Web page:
Background: Febrile infection-related epilepsy syndrome (FIRES) is a devastating entity characterized by acute onset of refractory epileptic status preceded by a febrile infection, for which no aetiology has been identified so far. Methods: We report the cases of two males presenting with typical FIRES, for whom extensive investigations revealed no specific aetiology. Failure of controlling seizures with multiple anticonvulsants as well as barbiturate coma lead to the decision to try immunotherapy. The first patient received plasma exchange after a negative trial of IVIGs, while the second received plasma exchange in the beginning. Results: Significant improvement in the seizure frequency and intensity was obtained following plasma exchange, and weaning of barbiturate coma was successful in the days following treatment. Both patients remain with significant temporal lobe epilepsy, requiring treatment with 3 anti epileptics. However, cognitive outcome is surprisingly good for both, both exhibiting normal IQs and normal everyday function, with the second patient showing even better recovery, possibly due to earlier treatment with plasma exchange. Conclusion: Our findings of favourable outcome with plasma exchange favours the auto-immune hypothesis often discussed in FIRES. While awaiting further insight onto the aetiology of this syndrome, we suggest a trial of plasma exchange in patients affected.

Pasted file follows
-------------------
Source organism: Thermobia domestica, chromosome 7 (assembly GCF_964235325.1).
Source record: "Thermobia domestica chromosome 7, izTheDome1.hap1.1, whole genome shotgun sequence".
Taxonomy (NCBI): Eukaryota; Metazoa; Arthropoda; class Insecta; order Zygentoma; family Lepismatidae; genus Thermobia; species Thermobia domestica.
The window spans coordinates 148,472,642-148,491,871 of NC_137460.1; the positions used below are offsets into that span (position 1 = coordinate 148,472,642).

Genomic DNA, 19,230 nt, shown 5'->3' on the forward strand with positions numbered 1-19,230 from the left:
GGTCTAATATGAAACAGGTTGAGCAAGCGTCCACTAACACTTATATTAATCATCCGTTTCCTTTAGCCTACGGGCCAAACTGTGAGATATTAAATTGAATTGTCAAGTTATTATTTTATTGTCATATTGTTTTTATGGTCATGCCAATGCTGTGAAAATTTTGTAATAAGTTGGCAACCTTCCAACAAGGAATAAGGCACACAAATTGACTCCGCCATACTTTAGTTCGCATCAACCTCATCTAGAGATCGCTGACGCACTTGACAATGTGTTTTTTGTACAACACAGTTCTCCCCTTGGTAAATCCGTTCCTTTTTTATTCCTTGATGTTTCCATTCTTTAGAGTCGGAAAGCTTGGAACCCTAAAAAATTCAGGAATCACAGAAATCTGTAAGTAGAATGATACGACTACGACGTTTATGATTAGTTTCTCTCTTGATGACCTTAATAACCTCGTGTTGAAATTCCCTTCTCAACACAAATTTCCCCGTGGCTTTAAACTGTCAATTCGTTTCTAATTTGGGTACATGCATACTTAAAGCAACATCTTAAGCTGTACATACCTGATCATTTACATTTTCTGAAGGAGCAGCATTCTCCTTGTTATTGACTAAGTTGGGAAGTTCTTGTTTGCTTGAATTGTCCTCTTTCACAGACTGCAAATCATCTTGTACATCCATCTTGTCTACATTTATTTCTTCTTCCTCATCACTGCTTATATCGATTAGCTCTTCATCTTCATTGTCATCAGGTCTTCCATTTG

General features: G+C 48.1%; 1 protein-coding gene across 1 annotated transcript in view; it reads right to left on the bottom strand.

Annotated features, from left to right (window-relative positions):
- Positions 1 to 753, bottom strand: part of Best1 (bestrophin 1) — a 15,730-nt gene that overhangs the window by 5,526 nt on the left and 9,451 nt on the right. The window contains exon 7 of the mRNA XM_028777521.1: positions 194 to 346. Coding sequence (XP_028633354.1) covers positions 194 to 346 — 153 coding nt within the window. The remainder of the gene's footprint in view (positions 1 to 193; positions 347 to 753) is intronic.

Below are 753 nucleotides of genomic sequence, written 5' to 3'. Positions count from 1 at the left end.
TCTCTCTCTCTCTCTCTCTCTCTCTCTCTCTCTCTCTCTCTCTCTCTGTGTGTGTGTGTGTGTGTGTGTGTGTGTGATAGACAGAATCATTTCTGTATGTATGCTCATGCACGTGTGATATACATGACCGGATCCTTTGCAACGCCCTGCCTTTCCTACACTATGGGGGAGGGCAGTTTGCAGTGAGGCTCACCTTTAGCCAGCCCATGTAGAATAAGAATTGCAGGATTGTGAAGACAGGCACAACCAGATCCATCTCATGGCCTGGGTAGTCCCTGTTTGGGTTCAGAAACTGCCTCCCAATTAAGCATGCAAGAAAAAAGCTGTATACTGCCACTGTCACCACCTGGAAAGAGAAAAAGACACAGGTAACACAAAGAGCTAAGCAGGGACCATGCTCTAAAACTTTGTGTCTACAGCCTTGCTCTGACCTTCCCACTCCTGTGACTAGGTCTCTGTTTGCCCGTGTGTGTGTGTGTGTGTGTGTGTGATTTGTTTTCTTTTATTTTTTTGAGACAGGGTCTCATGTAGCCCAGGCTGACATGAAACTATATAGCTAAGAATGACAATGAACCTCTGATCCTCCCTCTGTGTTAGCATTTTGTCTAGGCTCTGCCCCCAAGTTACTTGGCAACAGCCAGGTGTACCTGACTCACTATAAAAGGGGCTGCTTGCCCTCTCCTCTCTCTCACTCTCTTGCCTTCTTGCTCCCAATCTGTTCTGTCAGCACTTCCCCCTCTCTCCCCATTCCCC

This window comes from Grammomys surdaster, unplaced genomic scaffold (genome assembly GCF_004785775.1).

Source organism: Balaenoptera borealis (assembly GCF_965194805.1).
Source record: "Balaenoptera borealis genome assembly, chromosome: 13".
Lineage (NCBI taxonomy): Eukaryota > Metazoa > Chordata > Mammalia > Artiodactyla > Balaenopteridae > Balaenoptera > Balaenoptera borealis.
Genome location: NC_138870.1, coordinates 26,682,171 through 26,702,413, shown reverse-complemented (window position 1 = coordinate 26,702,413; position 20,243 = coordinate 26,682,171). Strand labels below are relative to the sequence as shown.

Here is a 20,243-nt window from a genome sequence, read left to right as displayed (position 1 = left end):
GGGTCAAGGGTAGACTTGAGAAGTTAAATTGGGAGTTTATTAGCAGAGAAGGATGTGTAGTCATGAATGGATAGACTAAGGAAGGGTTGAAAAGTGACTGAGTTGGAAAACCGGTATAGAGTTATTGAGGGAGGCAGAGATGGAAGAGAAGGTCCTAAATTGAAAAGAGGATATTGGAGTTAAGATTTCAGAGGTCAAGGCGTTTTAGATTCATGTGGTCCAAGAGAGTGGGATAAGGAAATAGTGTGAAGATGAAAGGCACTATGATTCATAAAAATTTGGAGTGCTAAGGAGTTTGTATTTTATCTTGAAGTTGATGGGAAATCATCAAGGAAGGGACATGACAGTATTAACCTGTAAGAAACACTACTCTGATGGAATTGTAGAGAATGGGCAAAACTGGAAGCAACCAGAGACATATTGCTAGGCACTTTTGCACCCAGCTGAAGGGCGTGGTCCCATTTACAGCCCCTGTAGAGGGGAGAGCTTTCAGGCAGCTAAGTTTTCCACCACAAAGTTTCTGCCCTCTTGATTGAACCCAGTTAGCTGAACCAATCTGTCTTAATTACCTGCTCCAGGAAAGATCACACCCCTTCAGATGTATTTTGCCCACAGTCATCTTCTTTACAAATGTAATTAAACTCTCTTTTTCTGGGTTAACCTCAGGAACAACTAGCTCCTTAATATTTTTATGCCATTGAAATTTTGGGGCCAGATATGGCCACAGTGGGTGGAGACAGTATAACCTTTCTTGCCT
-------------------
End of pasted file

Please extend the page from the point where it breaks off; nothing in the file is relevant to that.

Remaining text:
Strategies to dissect phenotypic and genetic heterogeneity of major depressive disorder (MDD) have mainly relied on subphenotypes, such as age at onset (AAO) and recurrence/episodicity. Yet, evidence on whether these subphenotypes are familial or heritable is scarce. The aims of this study are to investigate the familiality of AAO and episode frequency in MDD and to assess the proportion of their variance explained by common single nucleotide polymorphisms (SNP heritability).
For investigating familiality, we used 691 families with 2–5 full siblings with recurrent MDD from the DeNt study. We fitted (square root) AAO and episode count in a linear and a negative binomial mixed model, respectively, with family as random effect and adjusting for sex, age and center. The strength of familiality was assessed with intraclass correlation coefficients (ICC). For estimating SNP heritabilities, we used 3468 unrelated MDD cases from the RADIANT and GSK Munich studies. After similarly adjusting for covariates, derived residuals were used with the GREML method in GCTA (genome-wide complex trait analysis) software.
Significant familial clustering was found for both AAO (ICC = 0.28) and episodicity (ICC = 0.07). We calculated from respective ICC estimates the maximal additive heritability of AAO (0.56) and episodicity (0.15). SNP heritability of AAO was 0.17 (p = 0.04); analysis was underpowered for calculating SNP heritability of episodicity.